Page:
Tick Tock for TikTok?
Tick tock. That’s the sound of 45 minutes flashing by since you downloaded and opened TikTok on your phone. Two minutes of that was the actual set-up. It’s that easy. The rest was pure amusement, watching hilarious lip syncs (think music, movie scenes, a child’s temper tantrum, politicians’ speeches and talking dogs). Then there are the hashtag dance challenges, family members pranking each other, “how to” cooking lessons, comedy and more. Swipe up and there’s another!
What is TikTok?
TikTok is a short-form (15 to 60 seconds) video app famous for viral memes, collaborative challenges, lip syncing and comedic content. Since its inception in 2018 TikTok has accumulated over 1.5 billion installs worldwide*, including 315 million in the first quarter of 2020 alone. Those numbers are capturing the attention of brands looking to capitalize with sponsored hashtags, advertising and leveraging UGC—user generated content.
Telling Your Own Story
TikTok is one of the most egalitarian platforms.** Perhaps it’s because we’ve been required to stay at home for the past few months, but TikTok offers an amazing peek into others’ homes and lives–minus any stereotypes because it’s all self-representation. Then there’s the collaborative, relational nature of TikTok. The platform is based around community engagement and hashtags, so a good practice is to find existing content to build on, react to, imitate and make your own.
How Is it Different than Facebook or Instagram?
You won’t only see posts from the same 25 friends in your echo chamber as you might see on Facebook, or carefully curated scenes like on Instagram. Your “For You” feed in TikTok shows an unlimited number of top trending videos from around the globe. And while it’s not clear exactly how their algorithm works, anyone, even those with only a few followers, can go viral and become instantly famous on TikTok. That’s part of the allure for users, primarily, but not exclusively, 18- to 24- year-olds.***
What Else Should I Know?
Will TikTok surpass YouTube? That battle is fierce in India right now, but in the US time will tell. The short answer to that question is start making videos. Because regardless of the platform, video as a marketing platform will only continue to grow.
TikTok’s parent company is based in Beijing and one of its largest markets is India. Lawmakers have taken notice and have expressed concern that TikTok might censor videos on topics the Chinese government finds sensitive. On the positive side of being so internationally focused, some of the most-viewed comedy videos are just faces and dances, an inclusive, universal medium with no language barrier.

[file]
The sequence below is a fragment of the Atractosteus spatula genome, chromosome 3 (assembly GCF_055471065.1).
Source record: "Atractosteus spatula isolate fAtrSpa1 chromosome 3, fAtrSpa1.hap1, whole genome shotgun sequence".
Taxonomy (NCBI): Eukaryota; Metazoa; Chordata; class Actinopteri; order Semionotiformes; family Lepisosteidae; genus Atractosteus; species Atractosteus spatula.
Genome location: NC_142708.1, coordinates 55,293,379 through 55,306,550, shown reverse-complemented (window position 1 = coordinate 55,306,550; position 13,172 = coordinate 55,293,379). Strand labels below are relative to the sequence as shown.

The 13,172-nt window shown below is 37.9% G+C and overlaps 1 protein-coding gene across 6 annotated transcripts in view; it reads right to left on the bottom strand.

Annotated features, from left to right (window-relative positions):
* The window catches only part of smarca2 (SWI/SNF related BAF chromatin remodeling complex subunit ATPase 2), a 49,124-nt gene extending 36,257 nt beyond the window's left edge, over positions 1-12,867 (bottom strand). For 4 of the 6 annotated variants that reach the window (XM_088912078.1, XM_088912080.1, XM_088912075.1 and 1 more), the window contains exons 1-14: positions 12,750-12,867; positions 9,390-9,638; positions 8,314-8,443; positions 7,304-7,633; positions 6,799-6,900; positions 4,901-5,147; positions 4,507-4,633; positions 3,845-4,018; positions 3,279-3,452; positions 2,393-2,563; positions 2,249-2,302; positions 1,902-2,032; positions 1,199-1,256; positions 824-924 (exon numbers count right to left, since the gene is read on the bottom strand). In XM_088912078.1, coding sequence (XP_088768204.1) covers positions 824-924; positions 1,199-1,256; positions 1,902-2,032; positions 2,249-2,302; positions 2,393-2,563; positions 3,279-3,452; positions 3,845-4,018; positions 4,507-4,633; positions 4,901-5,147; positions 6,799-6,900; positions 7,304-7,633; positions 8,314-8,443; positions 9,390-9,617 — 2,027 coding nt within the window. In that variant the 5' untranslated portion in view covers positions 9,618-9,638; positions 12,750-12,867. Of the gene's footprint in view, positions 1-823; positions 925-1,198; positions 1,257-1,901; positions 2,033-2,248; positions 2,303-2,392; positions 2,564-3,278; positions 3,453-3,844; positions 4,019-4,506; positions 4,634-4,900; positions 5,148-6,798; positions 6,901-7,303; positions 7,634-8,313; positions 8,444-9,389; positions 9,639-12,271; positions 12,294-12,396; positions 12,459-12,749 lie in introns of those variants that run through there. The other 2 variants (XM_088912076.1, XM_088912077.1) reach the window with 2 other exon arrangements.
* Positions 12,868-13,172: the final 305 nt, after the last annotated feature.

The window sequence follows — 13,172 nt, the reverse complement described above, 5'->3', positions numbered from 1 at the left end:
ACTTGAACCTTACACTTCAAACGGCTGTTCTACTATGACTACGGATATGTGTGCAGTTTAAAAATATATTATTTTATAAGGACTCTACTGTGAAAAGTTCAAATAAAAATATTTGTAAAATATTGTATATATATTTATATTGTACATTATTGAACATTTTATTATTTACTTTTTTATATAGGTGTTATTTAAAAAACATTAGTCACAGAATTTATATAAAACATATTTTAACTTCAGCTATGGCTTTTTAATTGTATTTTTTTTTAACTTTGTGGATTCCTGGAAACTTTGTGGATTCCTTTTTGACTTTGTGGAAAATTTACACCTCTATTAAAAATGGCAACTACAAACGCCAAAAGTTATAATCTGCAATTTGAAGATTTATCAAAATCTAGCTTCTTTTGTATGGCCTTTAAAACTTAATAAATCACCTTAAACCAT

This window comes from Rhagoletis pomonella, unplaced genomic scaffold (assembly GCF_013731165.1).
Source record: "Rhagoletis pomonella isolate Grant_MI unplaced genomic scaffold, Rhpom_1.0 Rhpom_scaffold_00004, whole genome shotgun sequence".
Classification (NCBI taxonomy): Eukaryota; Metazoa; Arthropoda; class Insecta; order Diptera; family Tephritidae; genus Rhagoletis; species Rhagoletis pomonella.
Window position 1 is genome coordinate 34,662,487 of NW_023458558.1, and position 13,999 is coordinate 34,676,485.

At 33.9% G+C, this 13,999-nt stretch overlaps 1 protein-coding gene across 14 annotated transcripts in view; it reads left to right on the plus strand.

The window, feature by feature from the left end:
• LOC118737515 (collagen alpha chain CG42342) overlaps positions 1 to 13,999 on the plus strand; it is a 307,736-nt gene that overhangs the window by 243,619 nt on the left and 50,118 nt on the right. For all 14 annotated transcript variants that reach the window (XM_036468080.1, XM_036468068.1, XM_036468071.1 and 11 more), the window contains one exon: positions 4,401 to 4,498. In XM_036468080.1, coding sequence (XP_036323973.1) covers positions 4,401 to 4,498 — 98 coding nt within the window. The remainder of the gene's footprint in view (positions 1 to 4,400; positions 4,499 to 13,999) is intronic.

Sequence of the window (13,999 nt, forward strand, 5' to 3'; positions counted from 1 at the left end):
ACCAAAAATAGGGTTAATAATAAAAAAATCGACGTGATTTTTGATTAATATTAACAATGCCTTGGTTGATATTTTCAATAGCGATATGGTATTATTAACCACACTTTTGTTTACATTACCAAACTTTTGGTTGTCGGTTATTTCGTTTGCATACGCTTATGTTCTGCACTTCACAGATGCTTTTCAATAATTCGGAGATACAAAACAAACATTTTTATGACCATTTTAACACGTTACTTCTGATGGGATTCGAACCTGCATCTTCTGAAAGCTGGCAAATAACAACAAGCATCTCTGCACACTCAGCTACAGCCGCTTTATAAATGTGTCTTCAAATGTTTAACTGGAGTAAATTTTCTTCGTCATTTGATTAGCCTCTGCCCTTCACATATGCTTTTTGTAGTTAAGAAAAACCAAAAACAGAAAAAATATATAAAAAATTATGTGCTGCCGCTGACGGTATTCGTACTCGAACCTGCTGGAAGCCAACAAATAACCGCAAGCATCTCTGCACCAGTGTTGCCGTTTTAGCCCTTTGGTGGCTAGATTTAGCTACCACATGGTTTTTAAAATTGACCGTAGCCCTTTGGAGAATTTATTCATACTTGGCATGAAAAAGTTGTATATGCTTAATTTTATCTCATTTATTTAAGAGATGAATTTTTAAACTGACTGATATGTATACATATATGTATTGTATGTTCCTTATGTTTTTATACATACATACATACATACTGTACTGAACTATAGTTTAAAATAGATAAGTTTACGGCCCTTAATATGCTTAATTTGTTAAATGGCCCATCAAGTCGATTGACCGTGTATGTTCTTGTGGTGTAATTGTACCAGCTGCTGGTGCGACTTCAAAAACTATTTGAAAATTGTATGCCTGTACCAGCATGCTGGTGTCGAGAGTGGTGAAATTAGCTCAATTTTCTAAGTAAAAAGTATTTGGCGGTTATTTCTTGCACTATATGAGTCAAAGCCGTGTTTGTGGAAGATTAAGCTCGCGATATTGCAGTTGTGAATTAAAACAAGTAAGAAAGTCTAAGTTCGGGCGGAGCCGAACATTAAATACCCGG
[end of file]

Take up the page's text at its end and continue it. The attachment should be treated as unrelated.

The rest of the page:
Not Sure if/how to Get Started?
Go to tiktok.com on your computer or download the TikTok app to your smartphone. Watch a lot of videos first to get a feel for it (tick tock). And if you think you want to create your own potentially viral video, there are plenty of online Tutorials. As for content, Social Media Examiner suggests you use the two magic ingredients: pets and children.
On the “if” side, before diving into any new social media platform for business, always ask—does this medium serve my strategy and objectives in real life? Is the time extended worth the return on investment? Do my potential clients hang out there?
How is your digital strategy supporting you? Not sure? Contact us to find out.
This post was originally shared in a monthly newsletter (you can sign up for that, here) that went out last week. Between then and posting it here five days later, India banned TikTok and I received some interesting responses, shared here:
* Just yesterday India banned TikTok (and nearly 60 other China-based tech platforms) as tensions between the two countries escalate. Security and spying were among the concerns. https://www.nytimes.com/2020/06/29/world/asia/tik-tok-banned-india-china.html
** George from Skokie questioned how I could call TikTok egalitarian and cited reasons why it was just the opposite:
“I, coming (escaped) from the Czechoslovak Socialist Republic, run by the Communist Party of Czechoslovakia and controlled by the Communist Party of the Soviet Union, am very sensitive in regard to freedom. The Chinese Communist Party controlling the lives not only of their population but trying to influence lives of people in western democracies. The use of social platforms is just one of their methods. I was in China about 6 years ago and saw how people are afraid to talk freely, especially to a foreigner. Our young Chinese tour guide was talking with us with her hand covering her mouth, so plain cloth police would not be able to read her lips. Unfortunately, social media are not neutral.”
*** Terry from Chicago pointed out that it was 12 to 18 year olds who used TikTok to supposedly foil President Trumps recent, poorly attended rally. “All the kids are doing it,” her daughter told her, about reserving tickets to the rally with no intention of attending. Over 1M people RSVP’s, with only 6,500 showing up. https://www.washingtonpost.com/technology/2020/06/21/tiktok-kpop-trump-tulsa-rally/